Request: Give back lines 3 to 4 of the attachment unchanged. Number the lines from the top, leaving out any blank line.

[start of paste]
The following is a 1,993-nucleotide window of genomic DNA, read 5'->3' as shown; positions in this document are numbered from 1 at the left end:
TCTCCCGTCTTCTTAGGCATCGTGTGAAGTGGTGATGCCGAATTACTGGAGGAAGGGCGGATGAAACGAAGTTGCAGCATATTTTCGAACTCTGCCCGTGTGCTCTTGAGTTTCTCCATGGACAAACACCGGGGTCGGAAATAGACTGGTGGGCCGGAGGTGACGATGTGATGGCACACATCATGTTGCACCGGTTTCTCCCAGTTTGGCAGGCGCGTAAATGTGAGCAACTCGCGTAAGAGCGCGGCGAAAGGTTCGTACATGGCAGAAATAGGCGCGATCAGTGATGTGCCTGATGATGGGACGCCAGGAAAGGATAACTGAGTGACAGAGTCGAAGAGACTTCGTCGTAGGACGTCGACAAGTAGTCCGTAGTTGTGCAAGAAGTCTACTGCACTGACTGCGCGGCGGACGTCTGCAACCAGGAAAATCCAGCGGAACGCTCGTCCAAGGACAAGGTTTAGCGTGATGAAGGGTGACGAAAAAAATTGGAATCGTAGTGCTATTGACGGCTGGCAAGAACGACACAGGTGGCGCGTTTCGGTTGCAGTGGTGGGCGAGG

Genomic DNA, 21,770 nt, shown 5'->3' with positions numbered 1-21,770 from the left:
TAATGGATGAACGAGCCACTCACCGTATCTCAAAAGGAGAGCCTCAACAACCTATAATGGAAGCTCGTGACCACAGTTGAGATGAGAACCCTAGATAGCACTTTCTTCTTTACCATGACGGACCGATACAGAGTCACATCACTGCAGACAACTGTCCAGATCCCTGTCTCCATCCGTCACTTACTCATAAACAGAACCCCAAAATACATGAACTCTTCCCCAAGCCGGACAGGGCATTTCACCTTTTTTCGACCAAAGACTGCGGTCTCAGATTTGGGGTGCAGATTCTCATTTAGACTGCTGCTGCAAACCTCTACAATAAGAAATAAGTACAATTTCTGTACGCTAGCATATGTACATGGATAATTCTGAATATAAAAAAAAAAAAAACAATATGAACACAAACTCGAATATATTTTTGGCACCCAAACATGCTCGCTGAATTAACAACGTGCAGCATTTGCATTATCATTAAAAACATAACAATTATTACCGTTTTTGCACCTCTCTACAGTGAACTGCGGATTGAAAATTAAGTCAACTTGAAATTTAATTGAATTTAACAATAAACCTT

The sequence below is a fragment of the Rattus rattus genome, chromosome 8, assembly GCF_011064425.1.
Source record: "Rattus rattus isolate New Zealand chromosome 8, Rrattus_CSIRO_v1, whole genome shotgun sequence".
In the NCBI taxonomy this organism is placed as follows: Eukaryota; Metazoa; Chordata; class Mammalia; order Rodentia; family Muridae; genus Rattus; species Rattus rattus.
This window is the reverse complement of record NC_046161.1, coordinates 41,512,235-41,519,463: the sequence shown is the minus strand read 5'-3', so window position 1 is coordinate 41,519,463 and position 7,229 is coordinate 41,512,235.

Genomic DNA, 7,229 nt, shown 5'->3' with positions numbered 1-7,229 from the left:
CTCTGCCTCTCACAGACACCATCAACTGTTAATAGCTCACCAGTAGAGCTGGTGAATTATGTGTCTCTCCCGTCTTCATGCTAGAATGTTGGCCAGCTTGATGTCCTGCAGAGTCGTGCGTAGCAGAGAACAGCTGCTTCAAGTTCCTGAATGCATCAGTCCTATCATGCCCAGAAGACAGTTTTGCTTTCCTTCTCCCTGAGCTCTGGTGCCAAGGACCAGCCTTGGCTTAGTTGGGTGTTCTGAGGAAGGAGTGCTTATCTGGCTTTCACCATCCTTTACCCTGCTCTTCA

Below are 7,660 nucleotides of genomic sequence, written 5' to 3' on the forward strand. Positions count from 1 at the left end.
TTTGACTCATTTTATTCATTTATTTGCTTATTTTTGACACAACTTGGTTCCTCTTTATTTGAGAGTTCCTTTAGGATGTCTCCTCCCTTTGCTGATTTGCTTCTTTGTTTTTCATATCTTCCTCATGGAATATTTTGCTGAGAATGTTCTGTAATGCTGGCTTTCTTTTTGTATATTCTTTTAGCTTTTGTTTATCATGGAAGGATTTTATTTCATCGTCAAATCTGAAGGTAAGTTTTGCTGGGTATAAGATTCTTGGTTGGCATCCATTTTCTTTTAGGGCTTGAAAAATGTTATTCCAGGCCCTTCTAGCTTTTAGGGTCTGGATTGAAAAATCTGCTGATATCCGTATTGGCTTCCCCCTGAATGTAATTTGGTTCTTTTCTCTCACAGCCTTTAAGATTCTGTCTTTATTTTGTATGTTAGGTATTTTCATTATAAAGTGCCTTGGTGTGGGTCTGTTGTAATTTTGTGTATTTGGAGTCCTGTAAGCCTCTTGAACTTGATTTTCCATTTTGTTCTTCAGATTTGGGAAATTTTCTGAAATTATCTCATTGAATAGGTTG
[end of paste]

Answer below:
Genomic DNA, 21,770 nt, shown 5'->3' with positions numbered 1-21,770 from the left:
TAATGGATGAACGAGCCACTCACCGTATCTCAAAAGGAGAGCCTCAACAACCTATAATGGAAGCTCGTGACCACAGTTGAGATGAGAACCCTAGATAGCACTTTCTTCTTTACCATGACGGACCGATACAGAGTCACATCACTGCAGACAACTGTCCAGATCCCTGTCTCCATCCGTCACTTACTCATAAACAGAACCCCAAAATACATGAACTCTTCCCCAAGCCGGACAGGGCATTTCACCTTTTTTCGACCAAAGACTGCGGTCTCAGATTTGGGGTGCAGATTCTCATTTAGACTGCTGCTGCAAACCTCTACAATAAGAAATAAGTACAATTTCTGTACGCTAGCATATGTACATGGATAATTCTGAATATAAAAAAAAAAAAAACAATATGAACACAAACTCGAATATATTTTTGGCACCCAAACATGCTCGCTGAATTAACAACGTGCAGCATTTGCATTATCATTAAAAACATAACAATTATTACCGTTTTTGCACCTCTCTACAGTGAACTGCGGATTGAAAATTAAGTCAACTTGAAATTTAATTGAATTTAACAATAAACCTT